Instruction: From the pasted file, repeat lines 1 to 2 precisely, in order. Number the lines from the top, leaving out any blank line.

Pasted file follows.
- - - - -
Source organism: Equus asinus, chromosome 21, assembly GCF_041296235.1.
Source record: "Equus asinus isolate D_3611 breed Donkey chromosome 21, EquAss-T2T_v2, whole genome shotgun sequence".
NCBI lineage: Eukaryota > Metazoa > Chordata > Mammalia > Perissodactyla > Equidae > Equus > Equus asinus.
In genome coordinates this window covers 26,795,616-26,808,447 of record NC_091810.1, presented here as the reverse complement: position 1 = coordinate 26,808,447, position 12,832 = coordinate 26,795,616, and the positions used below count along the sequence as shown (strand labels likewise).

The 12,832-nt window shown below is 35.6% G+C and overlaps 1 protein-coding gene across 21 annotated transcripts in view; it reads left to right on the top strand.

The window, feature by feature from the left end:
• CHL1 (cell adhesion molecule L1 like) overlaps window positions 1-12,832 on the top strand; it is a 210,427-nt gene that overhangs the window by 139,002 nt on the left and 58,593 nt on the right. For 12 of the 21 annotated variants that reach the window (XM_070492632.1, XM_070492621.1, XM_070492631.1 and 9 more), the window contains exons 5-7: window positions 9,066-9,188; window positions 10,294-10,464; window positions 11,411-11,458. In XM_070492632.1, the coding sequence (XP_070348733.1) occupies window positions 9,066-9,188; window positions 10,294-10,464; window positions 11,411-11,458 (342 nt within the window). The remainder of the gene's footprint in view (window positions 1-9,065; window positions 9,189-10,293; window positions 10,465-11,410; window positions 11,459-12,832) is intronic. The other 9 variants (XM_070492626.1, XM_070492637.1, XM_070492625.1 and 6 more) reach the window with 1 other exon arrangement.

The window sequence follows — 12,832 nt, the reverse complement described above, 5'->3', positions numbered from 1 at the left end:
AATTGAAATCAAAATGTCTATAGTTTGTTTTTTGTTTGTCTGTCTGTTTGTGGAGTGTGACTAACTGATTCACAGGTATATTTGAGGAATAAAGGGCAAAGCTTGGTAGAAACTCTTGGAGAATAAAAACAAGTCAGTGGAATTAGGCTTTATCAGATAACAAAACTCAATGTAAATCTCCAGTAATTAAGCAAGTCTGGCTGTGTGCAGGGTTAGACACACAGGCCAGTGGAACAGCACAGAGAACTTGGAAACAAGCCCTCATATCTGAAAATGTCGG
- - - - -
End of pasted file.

Source organism: Equus asinus, chromosome 21, assembly GCF_041296235.1.
Source record: "Equus asinus isolate D_3611 breed Donkey chromosome 21, EquAss-T2T_v2, whole genome shotgun sequence".